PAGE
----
Rollout of the much-anticipated 5G network is expected by 2020 – and Eindhoven University of Technology (TU/e) researchers are among those at the forefront of getting the technology ready. Jim Drury reports.
ULF JOHANNSEN, ASSISTANT PROFESSOR AT EINDHOVEN UNIVERSITY OF TECHNOLOGY,
“Because we use several antenna elements as a feed instead of one we have more amplifiers which means we have more transmit power which again enables us to communicate over longer distances….We need the antennas and also the electronics behind it so we are currently developing an active antenna array….
“The main advantage of the MaxWaves solution is that we can do easy electronic beam steering, while putting up these kind of systems. It is easier to point one antenna to the opposite antenna….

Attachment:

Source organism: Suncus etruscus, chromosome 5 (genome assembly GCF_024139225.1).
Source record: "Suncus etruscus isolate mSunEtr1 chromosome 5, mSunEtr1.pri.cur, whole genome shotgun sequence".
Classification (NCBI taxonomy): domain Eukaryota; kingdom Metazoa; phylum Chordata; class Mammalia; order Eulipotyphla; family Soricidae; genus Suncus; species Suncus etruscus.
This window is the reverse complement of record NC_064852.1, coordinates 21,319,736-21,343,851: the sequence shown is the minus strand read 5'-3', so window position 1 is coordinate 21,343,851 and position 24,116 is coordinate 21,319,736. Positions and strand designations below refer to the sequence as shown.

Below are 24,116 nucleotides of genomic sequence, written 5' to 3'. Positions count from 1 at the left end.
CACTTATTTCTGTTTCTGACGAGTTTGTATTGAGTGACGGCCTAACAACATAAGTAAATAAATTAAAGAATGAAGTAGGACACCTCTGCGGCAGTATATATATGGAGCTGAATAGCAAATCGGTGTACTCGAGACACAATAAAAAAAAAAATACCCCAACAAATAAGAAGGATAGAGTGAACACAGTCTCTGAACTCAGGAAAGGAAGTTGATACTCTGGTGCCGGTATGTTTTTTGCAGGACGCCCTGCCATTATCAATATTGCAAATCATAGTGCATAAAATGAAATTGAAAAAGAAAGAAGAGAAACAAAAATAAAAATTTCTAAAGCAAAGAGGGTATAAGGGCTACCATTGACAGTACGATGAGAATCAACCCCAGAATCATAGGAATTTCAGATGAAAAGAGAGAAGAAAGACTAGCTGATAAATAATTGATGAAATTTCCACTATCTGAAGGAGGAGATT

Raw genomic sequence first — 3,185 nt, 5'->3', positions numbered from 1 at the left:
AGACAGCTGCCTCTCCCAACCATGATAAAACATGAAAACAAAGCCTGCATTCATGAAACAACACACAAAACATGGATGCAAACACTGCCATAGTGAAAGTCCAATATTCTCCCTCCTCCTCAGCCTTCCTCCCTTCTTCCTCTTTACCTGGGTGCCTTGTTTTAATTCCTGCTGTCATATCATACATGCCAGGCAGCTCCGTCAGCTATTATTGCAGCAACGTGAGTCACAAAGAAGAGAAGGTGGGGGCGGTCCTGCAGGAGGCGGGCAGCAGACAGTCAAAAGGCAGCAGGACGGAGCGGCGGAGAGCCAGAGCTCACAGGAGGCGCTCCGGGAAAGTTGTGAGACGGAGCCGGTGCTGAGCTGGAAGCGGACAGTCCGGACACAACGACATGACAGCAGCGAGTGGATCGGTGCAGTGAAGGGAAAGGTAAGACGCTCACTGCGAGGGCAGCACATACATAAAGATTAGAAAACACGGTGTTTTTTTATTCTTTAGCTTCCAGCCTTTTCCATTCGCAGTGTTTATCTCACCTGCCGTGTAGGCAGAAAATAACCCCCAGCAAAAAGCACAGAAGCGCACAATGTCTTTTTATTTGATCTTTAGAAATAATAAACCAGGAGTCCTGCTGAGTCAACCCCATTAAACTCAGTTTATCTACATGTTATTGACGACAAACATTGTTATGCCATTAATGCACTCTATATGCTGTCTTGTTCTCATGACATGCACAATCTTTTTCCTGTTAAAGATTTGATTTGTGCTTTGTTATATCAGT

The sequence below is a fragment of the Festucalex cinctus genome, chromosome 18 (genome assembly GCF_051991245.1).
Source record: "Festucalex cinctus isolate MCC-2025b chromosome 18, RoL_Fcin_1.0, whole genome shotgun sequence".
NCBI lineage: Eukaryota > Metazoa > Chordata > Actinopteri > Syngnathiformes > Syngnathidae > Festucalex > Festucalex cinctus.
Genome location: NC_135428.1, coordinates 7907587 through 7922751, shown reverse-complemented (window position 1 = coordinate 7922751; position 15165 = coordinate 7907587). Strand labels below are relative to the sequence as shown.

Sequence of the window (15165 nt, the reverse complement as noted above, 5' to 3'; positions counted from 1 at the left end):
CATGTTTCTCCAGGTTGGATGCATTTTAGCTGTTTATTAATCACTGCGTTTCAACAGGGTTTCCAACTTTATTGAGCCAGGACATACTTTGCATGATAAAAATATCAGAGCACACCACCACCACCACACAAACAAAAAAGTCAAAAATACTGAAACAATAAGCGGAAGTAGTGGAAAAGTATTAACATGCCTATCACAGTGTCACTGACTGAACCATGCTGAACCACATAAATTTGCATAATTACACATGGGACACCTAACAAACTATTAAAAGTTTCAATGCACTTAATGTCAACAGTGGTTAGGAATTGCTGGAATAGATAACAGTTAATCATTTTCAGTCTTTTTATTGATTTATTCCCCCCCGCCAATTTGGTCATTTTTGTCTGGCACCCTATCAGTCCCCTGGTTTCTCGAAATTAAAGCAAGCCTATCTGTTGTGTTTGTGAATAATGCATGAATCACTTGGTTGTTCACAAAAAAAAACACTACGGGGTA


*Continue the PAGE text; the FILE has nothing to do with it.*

“We use this chamber which is a smaller version of the large anechoic chamber we just saw. So we have a reference antenna that’s moving around the antenna on a test, so the one we want to characterise and after every scan we have finalized one scan when the outside of his chambers is turning and we do a new scan. And in this way we will see if we get a complete three dimensional characterisation of the antenna on the test.”
National funding will allow a third, more advanced, prototype to be built.
The research will complement the work done at the universities of Lund and Bristol.